“Rogue IT” - the practice of business units secretly sidestepping the IT department to procure their own tech - is in decline.
But only because business units are now openly buying their own technology solutions, this time in collaboration with their counterparts in IT.
The findings, reported in the June 2015 CompTIA study Building Digital Organizations, shows that enterprises have learnt their lessons from earlier experiences with rogue IT, based either on missteps they have made themselves or on information gathered from others,” said Seth Robinson, senior director, technology analysis, at the IT industry group.
In these days of cloud computing and ubiquitous smartphones, there is a helluva lot more opportunities for all kinds of missteps. Mind you,“misstep” is probably not the first word you would use when you find out that your marketing automation system is unable to integrate with accounts, or when your cloud HR provider tells you that bad guys have hosed your records.
To avoid such problems, business units today show a “clear preference for IT taking the lead on security issues”, according to Robinson. And as much as business units would like to bring their own ideas about technology to the IT team, they want the IT team to drive the "overall technology vision”, he says.
On the overall business vision thing, the CompTIA research reveals “notable changes in inter-department dynamics for many organizations … with the impact of this shift is also felt in budgeting, decision-making and implementation of new business systems. These changes are occurring in organizations of all sizes.”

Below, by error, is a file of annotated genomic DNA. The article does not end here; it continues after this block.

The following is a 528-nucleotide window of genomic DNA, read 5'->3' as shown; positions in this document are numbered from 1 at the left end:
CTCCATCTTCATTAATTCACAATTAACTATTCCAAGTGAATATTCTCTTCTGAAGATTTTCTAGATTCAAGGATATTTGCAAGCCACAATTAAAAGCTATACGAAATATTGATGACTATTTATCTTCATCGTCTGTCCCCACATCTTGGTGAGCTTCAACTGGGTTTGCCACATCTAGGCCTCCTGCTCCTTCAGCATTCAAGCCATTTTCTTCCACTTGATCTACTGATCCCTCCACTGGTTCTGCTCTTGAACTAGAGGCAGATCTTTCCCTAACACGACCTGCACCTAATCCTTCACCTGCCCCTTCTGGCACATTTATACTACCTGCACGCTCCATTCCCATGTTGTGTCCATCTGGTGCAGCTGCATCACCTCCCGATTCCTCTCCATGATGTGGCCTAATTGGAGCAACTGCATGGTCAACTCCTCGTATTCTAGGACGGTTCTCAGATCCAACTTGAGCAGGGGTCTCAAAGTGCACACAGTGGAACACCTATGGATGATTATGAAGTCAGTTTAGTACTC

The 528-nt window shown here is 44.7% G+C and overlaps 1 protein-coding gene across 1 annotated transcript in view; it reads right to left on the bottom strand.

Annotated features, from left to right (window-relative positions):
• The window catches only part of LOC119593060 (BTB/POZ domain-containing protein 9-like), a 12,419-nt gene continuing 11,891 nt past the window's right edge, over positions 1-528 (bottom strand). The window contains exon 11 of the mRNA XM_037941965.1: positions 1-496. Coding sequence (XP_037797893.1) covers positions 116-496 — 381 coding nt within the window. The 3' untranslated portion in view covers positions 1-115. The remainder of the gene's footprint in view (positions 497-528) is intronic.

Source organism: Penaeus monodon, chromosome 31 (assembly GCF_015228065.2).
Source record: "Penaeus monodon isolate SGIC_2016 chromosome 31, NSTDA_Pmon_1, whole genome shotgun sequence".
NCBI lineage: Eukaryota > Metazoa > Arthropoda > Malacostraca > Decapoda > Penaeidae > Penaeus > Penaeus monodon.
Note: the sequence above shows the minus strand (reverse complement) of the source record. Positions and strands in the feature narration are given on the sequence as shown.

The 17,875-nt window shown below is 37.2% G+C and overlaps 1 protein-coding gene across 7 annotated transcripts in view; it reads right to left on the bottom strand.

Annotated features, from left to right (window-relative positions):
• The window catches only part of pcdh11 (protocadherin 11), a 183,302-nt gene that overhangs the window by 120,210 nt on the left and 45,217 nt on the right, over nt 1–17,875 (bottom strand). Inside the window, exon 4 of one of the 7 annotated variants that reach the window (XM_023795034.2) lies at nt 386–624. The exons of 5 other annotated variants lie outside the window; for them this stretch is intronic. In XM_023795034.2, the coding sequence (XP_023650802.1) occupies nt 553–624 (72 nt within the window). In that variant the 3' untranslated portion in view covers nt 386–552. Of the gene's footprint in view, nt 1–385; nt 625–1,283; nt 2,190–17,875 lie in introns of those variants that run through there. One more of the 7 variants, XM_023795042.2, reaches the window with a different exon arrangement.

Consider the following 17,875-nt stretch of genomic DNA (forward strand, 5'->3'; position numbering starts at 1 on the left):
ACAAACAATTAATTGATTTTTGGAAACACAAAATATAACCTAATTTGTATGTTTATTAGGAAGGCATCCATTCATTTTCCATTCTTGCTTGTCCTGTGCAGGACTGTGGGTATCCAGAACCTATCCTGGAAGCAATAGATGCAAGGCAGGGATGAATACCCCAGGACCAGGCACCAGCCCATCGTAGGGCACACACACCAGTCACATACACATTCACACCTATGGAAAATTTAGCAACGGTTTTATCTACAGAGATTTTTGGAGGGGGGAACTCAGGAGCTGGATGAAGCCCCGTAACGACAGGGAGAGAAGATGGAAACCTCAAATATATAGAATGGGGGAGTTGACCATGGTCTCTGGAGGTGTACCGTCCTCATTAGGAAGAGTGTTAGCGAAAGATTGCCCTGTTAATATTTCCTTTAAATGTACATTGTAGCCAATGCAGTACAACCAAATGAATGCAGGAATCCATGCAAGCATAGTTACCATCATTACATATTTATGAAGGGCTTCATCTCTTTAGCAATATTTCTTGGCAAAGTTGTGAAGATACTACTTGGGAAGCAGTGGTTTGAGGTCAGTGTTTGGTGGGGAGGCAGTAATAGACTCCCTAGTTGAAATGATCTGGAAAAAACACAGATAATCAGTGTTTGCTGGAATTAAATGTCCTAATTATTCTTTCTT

In practice this means that business units - finance, marketing, sales and human resources - are more aware of technology solutions; more actively involved in the speccing; and more abie to procure these solutions. And they are making good technology choices, according to IT pros surveyed by CompTIA.
Also, more technology budget for business units does not necessarily mean less budget for the IT department. Enterprises are spending more on IT overall – if they think business needs are justified. Based on online surveys of 650 business and tech professionals working at US companies, the CompTIA study portrays rogue IT as a world where departmental barons are jousting for budget and project ownership. This is very high-level.
Still in the shadows
But within the IT department, rogue IT carries on as per usual. This is where the doers, the devs and admins, introduce technologies without the knowledge of their bosses.
The process is neatly characterised by an anonymous Reg reader (in response to our report that grassroots IT is driving the proliferation of Linux containers in enterprise organisations):
“In fact I've seen this pattern before, usually with open source or other no-budget-approval-required sourcing, and it typically goes in three stages:
"Don't know": The techies are using it and spreading it among themselves, nobody else is even aware.
"Don't ask, don't tell": low- and mid-level managers know, but as long as it is helping meet budget and project goals, they look the other way.
"Don't care": finally, senior management finds out, and as long as it hasn't dragged in some security or liability issue, they have no interest in ripping it out. (Although they may be pissed about the commercial licenses for equivalent products that they are paying for and not using.) ®